1. The accused in this case are charged with being parties to a conspiracy in or about October 1930 to do certain illegal acts consisting of offences under the Indian Penal Code. Accused Nos. 1 and 5 are also charged with having forged between them two letters addressed to the manager of the Bank of India, Ltd., Bombay, and five cheques of various amounts drawn on the same bank, in the name of one Maneklal Purshottam Seth, and the remaining accused are charged with abetting accused Nos. 1 and 5 in the commission of the said offence. The accused are also further charged with using the said cheques as genuine, knowing or having reason to believe that they were forged, and also with cheating the Bank of India by dishonestly inducing the bank to deliver the various amounts of the cheques, and with abetment in respect of the same. An objection was raised at the outset that the accused could not be charged with having committed more than three offences within the space of twelve months under Section 234 of the Criminal Procedure Code. This objection, however, is unfounded, as Section 235, which is one of the exceptions to the principle laid down in Section 233, provides that if in one series of acts so connected together as to form the same transaction, more offences than one are committed by the same person-which word would include persons-he or they may be charged with, and tried at one trial for, every such offence, In my opinion the charges against the accused are based on a series of acts alleged to have been committed by them with one continuous purpose and design, and the acts are also so connected together in point of time that they really form one transaction. It has also been laid down in AbdulSalim v. Emperor I.L.R. (1021) Cal 573. that a charge of conspiracy to cheat a person by means of several forged documents and fraudulently and dishonestly inducing that person to pay different sums of money to different persons, in pursuance of which conspiracy that person was so deceived and induced to pay the said sums, is really a charge of one offence only, viz., conspiracy, the acts of cheating being laid not as offences, but as acts done in pursuance of the conspiracy. In my opinion, the offence of conspiracy and the different offences alleged to have been committed by the accused in this case in pursuance of that conspiracy formed one and the same transaction and could be jointly tried. There is, therefore, no misjoinder of charges which might render the trial illegal.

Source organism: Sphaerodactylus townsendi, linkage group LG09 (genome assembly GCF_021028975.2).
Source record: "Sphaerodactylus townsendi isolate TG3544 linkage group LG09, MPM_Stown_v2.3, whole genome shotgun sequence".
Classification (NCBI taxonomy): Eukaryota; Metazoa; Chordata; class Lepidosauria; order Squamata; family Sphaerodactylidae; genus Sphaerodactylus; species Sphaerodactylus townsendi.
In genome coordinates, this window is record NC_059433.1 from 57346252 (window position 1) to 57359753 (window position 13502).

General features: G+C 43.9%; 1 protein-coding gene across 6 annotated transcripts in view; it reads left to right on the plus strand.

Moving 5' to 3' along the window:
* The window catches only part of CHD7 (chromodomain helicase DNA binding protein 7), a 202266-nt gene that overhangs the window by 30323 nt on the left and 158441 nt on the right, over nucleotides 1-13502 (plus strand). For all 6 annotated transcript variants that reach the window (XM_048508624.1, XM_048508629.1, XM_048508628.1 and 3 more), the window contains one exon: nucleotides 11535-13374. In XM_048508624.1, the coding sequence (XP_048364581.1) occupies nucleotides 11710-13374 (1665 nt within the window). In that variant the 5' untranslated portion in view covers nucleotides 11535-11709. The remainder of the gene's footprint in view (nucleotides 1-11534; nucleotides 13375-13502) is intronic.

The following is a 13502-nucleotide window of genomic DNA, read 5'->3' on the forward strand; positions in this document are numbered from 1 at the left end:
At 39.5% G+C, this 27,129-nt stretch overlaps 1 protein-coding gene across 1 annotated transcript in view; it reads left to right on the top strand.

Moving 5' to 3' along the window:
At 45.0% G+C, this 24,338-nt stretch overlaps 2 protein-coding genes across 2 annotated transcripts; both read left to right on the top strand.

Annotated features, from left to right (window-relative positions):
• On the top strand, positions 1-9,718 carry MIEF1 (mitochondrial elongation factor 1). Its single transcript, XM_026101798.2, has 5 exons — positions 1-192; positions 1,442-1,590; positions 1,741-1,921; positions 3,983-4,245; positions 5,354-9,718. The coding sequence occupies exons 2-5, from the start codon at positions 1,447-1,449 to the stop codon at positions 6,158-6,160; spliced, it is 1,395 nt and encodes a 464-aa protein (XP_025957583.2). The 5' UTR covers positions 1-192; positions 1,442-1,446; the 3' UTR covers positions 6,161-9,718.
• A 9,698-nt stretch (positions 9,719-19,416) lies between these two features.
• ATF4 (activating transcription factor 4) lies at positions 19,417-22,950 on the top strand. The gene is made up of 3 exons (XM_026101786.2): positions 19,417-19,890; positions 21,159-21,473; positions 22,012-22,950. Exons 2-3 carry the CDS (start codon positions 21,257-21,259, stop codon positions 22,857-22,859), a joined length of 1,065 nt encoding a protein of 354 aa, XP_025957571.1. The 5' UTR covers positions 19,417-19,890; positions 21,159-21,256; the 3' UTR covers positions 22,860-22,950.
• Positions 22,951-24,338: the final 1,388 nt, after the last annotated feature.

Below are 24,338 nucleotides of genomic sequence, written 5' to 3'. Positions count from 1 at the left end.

2. The accused were arrested on different dates in May and June 1931, and in the course of investigation Inspector Achrekar of the C.I.D. Bombay, asked accused Nos. 1 and 5 separately to write on blank slips and sheets of paper in the presence of'panchas' in order to send the writings along with the letters and cheques alleged to have been forged in the name of ManeklalPurshottam Seth and also certain admitted signatures of the same party to the handwriting expert for comparison prior to the examination of the expert in Court. Similar writings were also taken from the accused separately by Sub-Inspector D'Sa, Deputy InspectorManekal, and Sub-Inspector Pednekar of the Bombay Police, in the presence of 'panchas'. Counsel for accused No. 5 objected to those writings being shown to the jury in the opening address of the counsel for the prosecution on the ground that Inspector Achrekar had no power to make accused Nos. 1 and 5 write upon those slips and sheets in the course of investigation, and that they were, therefore, inadmissible in evidence. Counsel for accused No. 1 also joined in the objection, Under the Indian Evidence Act there are three ways of proving a disputed handwriting or signature as being the handwriting or signature of a particular person, viz., under Section 47, by calling another person who knows or is acquainted with the handwriting of the person whose writing is in dispute; secondly, under Section 45, by calling a handwriting expert; and, thirdly, under Section 73, by a comparison of the disputed handwriting or signature with others that are either admitted or proved to the satisfaction of the Court to have been written or made by the person whose handwriting orsignature is in dispute. It is further provided by this section that ' the Court may direct any person present in Court to write any words or figures for the purpose of enabling the Court to compare the words or figures so written with any words or figures alleged to have been written by such person,' It may be here stated that the onus of proving the genuineness of the signature on a deed or a document in a criminal proceeding lies on the party impeaching it, viz., the Crown, and not as in a civil suit, in which the onus lies on the party setting up the deed or document, andasserting its validity. The question, however, for consideration is in what manner the genuineness of the signature or the document can be impeached by the Crown in the discharge of that onus. Counsel for accused No. 5 referred me to Bazari Hajam v.King Emperor I.L.R. (1921) Pat. 242 in which case it was alleged that a certain deed purporting to have been executed by a person was not in fact executed by him but by the accused. When the accused was brought in the Magistrate's Court and in the Sessions Court, his thumb-print was taken, and on a comparison of the thumb-print on the deed and the thumb-prints taken in Court he was convicted. In appeal the conviction was set aside, and Bucknill, J. deprecated the practice of taking thumb-impressions of the accused in Court which, according to him, was 'for the purpose of possible manufacture of the evidence by which he(i.e., the accused) could be incriminated'. Das, J. agreed in setting aside the conviction, but all that he added at the end of his judgment was that it was extremely dangerous to take the finger-print impression of an accused person in Court. Evidently the learned Judge did not go so far as to say that he considered the practice as being 'repugnant to all thought of the proper administration of justice' in a British country. This case was decided in 1921. In TheSupdt. and Rembr. of Legal Affairs of Bengal v. Kiran Bala Dassi (1925) 30 C.W.N. 373 which was decided in 1925, the learned Judges of the Appeal Court referred to Section 5 of Act XXXIII of 1920, being an Act to authorise the taking of measurements and photographs of convicts and others, and to Section 45 of the Indian Evidence Act, and held that the taking of a thumb-impression of an accused person was permiited by Section 5 of that Act and that the opinion of the expert formed by a comparison of such thumb-impressions was admissible in evidence. They, therefore, held that the procedure adopted by the Magistrate of taking thumb-impressions in his Court was one in strict accordance with the provisions of the law. A similar view was taken in King-Emperor v. Virammal I.L.R. (1922) Mad. 715. Both these cases are referred to in Basgit Singh v. King-Emperor I.L.R. (1926) Pat. 305 in which it was held that it was not improper for the Court to take thumb prints of the accused in its presence and to have them compared by an expert with the disputed finger-prints. The case of Bazari Hajam v. King-Emperor is also referred to in Zahuri Sahu v. King-Emperor I.L.R. (1927) Pat. 623 in which it was held that the Court was entitled to ask the accused to allow his thumb-impression to be taken in Court for the purpose of comparison. I may here mention that Section 73 of the Indian Evidence Act also applies with any necessary modifications to finger-impression. The case of Bazari Hajam v. King-Emperor has not been followed in the cases that I have referred to above, and it has actually been dissented from in Public Prosecutor v. Kandasami Thevan I.L.R. (1923) Mad. 462 in which it was held that there was no objection in law to a Judge taking the thumb-mark of an accused person if the Judge thought it relevant, and a conviction based on a comparison of a thumb-mark of an accused person taken in Court with the thumb-mark on the document in question was not improper. Counsel for accused No. 5 at first contended that even the Court had not the power to take the finger-impression of an accused person or make him write inCourt on the ground that Section 78, which refers to ' any person present in Court', does not contemplate an accused in a criminal trial, It has, however, been decided by a full bench in the High Court at Rangoon in King-Emperor v. Tun Hlaing I.L.R. (1923) Ran. 759 F.B. that the Court has the power to direct even an accused person present in Court to make his finger-impression for the purpose described in Section 73, and that if it was the intention of the legislature to exempt an accused person from the operation of Section 73, there was nothing to prevent it from saying so. I agree with thejudgment.